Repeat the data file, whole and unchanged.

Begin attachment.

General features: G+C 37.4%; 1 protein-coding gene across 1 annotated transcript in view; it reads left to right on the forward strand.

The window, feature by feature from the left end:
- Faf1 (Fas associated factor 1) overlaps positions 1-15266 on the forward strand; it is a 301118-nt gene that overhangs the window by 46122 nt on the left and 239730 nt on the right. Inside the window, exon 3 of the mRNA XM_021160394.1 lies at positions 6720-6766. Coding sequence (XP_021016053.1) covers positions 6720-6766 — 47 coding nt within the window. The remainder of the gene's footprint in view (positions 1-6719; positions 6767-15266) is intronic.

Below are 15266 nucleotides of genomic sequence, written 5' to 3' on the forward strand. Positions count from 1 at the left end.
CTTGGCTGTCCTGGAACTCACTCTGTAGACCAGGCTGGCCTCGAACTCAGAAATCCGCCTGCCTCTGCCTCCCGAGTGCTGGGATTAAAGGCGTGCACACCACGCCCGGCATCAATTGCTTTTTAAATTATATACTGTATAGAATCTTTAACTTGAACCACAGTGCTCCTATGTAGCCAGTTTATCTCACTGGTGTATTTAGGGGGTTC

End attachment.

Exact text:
General features: G+C 37.4%; 1 protein-coding gene across 1 annotated transcript in view; it reads left to right on the forward strand.

The window, feature by feature from the left end:
- Faf1 (Fas associated factor 1) overlaps positions 1-15266 on the forward strand; it is a 301118-nt gene that overhangs the window by 46122 nt on the left and 239730 nt on the right. Inside the window, exon 3 of the mRNA XM_021160394.1 lies at positions 6720-6766. Coding sequence (XP_021016053.1) covers positions 6720-6766 — 47 coding nt within the window. The remainder of the gene's footprint in view (positions 1-6719; positions 6767-15266) is intronic.

Below are 15266 nucleotides of genomic sequence, written 5' to 3' on the forward strand. Positions count from 1 at the left end.
CTTGGCTGTCCTGGAACTCACTCTGTAGACCAGGCTGGCCTCGAACTCAGAAATCCGCCTGCCTCTGCCTCCCGAGTGCTGGGATTAAAGGCGTGCACACCACGCCCGGCATCAATTGCTTTTTAAATTATATACTGTATAGAATCTTTAACTTGAACCACAGTGCTCCTATGTAGCCAGTTTATCTCACTGGTGTATTTAGGGGGTTC